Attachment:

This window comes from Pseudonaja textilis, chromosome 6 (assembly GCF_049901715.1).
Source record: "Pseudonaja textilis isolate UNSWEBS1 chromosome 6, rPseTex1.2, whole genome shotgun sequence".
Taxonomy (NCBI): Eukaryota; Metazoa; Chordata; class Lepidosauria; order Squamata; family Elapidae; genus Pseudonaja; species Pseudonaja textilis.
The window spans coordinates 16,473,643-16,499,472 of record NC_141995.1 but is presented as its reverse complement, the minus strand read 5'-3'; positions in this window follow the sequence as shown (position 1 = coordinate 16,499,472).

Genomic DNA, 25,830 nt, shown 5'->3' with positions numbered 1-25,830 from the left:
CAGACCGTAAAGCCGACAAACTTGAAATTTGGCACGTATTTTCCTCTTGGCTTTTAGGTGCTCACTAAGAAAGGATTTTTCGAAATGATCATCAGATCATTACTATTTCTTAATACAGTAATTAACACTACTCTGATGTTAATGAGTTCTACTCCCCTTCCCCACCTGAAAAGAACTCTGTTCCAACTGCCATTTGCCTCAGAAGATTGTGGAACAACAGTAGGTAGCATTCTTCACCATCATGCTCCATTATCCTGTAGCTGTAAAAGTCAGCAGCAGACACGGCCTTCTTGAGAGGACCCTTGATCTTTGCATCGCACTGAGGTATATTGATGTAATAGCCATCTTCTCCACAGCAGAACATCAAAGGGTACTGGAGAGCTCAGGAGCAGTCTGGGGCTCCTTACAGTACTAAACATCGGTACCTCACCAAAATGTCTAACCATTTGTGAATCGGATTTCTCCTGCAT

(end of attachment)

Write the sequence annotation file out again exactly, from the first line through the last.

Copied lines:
This window comes from Pseudonaja textilis, chromosome 6 (assembly GCF_049901715.1).
Source record: "Pseudonaja textilis isolate UNSWEBS1 chromosome 6, rPseTex1.2, whole genome shotgun sequence".
Taxonomy (NCBI): Eukaryota; Metazoa; Chordata; class Lepidosauria; order Squamata; family Elapidae; genus Pseudonaja; species Pseudonaja textilis.
The window spans coordinates 16,473,643-16,499,472 of record NC_141995.1 but is presented as its reverse complement, the minus strand read 5'-3'; positions in this window follow the sequence as shown (position 1 = coordinate 16,499,472).

Genomic DNA, 25,830 nt, shown 5'->3' with positions numbered 1-25,830 from the left:
CAGACCGTAAAGCCGACAAACTTGAAATTTGGCACGTATTTTCCTCTTGGCTTTTAGGTGCTCACTAAGAAAGGATTTTTCGAAATGATCATCAGATCATTACTATTTCTTAATACAGTAATTAACACTACTCTGATGTTAATGAGTTCTACTCCCCTTCCCCACCTGAAAAGAACTCTGTTCCAACTGCCATTTGCCTCAGAAGATTGTGGAACAACAGTAGGTAGCATTCTTCACCATCATGCTCCATTATCCTGTAGCTGTAAAAGTCAGCAGCAGACACGGCCTTCTTGAGAGGACCCTTGATCTTTGCATCGCACTGAGGTATATTGATGTAATAGCCATCTTCTCCACAGCAGAACATCAAAGGGTACTGGAGAGCTCAGGAGCAGTCTGGGGCTCCTTACAGTACTAAACATCGGTACCTCACCAAAATGTCTAACCATTTGTGAATCGGATTTCTCCTGCAT